To obtain perspective on Beverley McLachlin’s extraordinary judicial career, one can first measure it by quantity.
From March 30, 1989, when she was named to the Supreme Court of Canada, to Nov. 28, 2016, McLachlin heard 2,094 appeals and wrote 442 judgments. On average, as Chief Justice, McLachlin sits on about 70 out of the 80 cases the court hears annually.
One can also recognize the historical significance of McLachlin’s appointment on Jan. 7, 2000 as the court’s 17th Chief Justice.
She is not only the first woman to hold the position, she is also the longest-serving Chief Justice. She will continue in her role until she reaches the mandatory retirement age of 75 on Sept. 7, 2018.
Or, one can look at McLachlin’s contribution to the high court, and the results.
While the sheer breadth of rulings with which she has been involved makes it difficult, if not impossible, to single out one or two for which she will be remembered, the types of decisions and the approach the Supreme Court has taken in making them under her watch has a distinctive McLachlin mark.
Within the legal profession, she is widely viewed as a consensus-builder on the court, which requires an intellectual dexterity to connect the dots on issues and an outgoing personality to connect people’s opinions to them.
In an hour-long conversation in her chambers, the Chief Justice shifted effortlessly between addressing the challenges the Supreme Court faces, along with the social and legislative impact of its decisions, to laughing easily.
It’s not hard to imagine McLachlin’s combination of smarts and charm helping to persuade her fellow justices to agree more than disagree on cases before them. She won’t reveal what happens at those conferences—now or even after she leaves the bench—out of respect for the confidentiality of the deliberations.
But the Supreme Court’s own statistics show that between 2005 and 2015, the court has released more unanimous rulings than split decisions. Out of 74 judgments released in 2015, all judges agreed on the result in 52 (or 70 per cent), of them.
That’s a significant accomplishment and a credit to McLachlin’s leadership, says Eugene Meehan, who served as executive legal officer to McLachlin’s predecessor, Antonio Lamer.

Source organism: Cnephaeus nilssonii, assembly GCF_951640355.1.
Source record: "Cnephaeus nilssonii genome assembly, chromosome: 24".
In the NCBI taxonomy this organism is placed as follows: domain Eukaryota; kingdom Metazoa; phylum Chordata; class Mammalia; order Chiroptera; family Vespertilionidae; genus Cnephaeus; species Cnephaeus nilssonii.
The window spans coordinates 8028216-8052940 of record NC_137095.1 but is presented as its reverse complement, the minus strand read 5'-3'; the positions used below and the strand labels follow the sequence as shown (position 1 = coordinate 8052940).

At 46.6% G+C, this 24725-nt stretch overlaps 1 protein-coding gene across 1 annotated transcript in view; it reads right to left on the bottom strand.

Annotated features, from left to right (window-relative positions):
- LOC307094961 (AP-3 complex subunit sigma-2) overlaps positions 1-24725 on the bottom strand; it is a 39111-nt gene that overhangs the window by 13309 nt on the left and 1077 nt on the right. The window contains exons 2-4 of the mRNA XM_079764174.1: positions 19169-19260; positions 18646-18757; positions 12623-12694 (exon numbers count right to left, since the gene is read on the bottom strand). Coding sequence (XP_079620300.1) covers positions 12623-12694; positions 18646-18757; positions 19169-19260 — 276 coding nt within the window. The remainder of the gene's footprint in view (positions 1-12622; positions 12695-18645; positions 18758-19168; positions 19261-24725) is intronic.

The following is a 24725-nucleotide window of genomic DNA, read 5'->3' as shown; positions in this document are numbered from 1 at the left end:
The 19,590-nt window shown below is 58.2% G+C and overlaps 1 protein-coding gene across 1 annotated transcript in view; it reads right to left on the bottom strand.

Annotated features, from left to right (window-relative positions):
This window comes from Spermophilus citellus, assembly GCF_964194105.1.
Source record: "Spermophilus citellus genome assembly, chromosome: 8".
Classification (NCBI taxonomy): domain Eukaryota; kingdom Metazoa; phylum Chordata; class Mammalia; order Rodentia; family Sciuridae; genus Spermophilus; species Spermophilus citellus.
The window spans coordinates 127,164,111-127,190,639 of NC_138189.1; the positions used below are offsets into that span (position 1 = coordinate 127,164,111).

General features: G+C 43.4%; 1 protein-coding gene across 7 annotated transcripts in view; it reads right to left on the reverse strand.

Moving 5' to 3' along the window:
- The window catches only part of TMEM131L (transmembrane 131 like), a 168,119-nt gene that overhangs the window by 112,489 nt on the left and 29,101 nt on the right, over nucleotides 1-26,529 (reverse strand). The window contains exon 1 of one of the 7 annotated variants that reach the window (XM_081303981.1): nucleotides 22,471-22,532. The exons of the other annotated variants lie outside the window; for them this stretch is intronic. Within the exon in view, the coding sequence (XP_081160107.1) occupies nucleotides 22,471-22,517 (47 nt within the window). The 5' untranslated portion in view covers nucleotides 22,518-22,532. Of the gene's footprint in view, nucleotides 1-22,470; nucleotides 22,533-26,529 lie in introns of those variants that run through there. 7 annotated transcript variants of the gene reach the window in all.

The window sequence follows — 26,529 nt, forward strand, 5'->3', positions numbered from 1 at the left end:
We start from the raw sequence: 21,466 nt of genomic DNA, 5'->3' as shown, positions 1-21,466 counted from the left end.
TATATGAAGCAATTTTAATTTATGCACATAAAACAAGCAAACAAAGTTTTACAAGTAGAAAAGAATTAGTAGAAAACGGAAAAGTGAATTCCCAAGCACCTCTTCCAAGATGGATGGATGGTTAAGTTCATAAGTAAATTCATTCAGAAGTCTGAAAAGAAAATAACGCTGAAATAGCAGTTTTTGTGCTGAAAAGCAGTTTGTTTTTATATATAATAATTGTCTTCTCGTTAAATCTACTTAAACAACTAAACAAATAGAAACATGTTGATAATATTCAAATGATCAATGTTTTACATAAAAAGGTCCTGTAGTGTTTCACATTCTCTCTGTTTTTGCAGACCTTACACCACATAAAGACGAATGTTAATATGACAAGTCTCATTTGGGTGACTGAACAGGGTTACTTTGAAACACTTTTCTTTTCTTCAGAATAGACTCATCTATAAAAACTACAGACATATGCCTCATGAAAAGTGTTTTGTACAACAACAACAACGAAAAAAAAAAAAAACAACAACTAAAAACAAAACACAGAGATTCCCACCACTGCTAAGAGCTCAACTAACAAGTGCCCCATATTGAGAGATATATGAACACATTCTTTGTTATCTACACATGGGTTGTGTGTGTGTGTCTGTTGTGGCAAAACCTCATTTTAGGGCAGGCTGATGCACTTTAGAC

“Appeals are increasingly more complex, and unlike the previous two decades when cases were mainly focused on the Charter of Rights and criminal law, just about every area of law comes before this court— from agriculture to zoning,” explains Meehan, who now specializes in taking cases to the Supreme Court, and helping other lawyers do so, through the Ottawa-based law firm, Supreme Advocacy LLP, which he co-founded in 2012.
Finding unanimity amid such diversity has been one of McLachlin’s goals as Chief Justice. “The fundamental responsibility of the Supreme Court is to clarify the law,” she says. “It makes sense for us to try, insofar as we can, to resolve differences and to come to as clear and unified view of the law as we can.”
McLachlin has also reduced the number of concurring opinions in decisions. She recalls that in her pre-chief days in the 1990s, the court faced criticism from members of the public—and lawyers—who found it difficult to determine what the court was saying on particular points of law, and the legally binding result of a ruling, when individual justices would write their own reasons for either supporting the majority of the court or the dissenting minority.
Now, a decision typically includes only the reasons for the majority and, if applicable, for the dissenting judges.
But before the court reaches a ruling, the justices who heard the case first meet and have a “very lively, vibrant discussion” about it, which sometimes results in opinions changing, says McLachlin.
“The process is not over when we have our first conference,” she explains. “After that, people will continue to discuss and exchange opinions, and then you will read the first draft and that may cause you to see the case in a different way.”
Until a judge signs off on the reasons, or concurs with them, “there is always a possibility for modification or change,” she says.
However, it’s not often that a sitting judge sees the same court overturn its own decision as McLachlin has.
In 1993, she wrote the dissent in Rodriguez v. British Columbia (Attorney General) in which the Supreme Court held that the Criminal Code section prohibiting assisted dying was constitutional in a five-to-four ruling. In 2015, McLachlin was the only remaining judge from Rodriguez to see the court—in a unanimous ruling—declare that ban no longer applies to physician- assisted death for terminally ill or suffering adults in Carter v. Canada (Attorney General).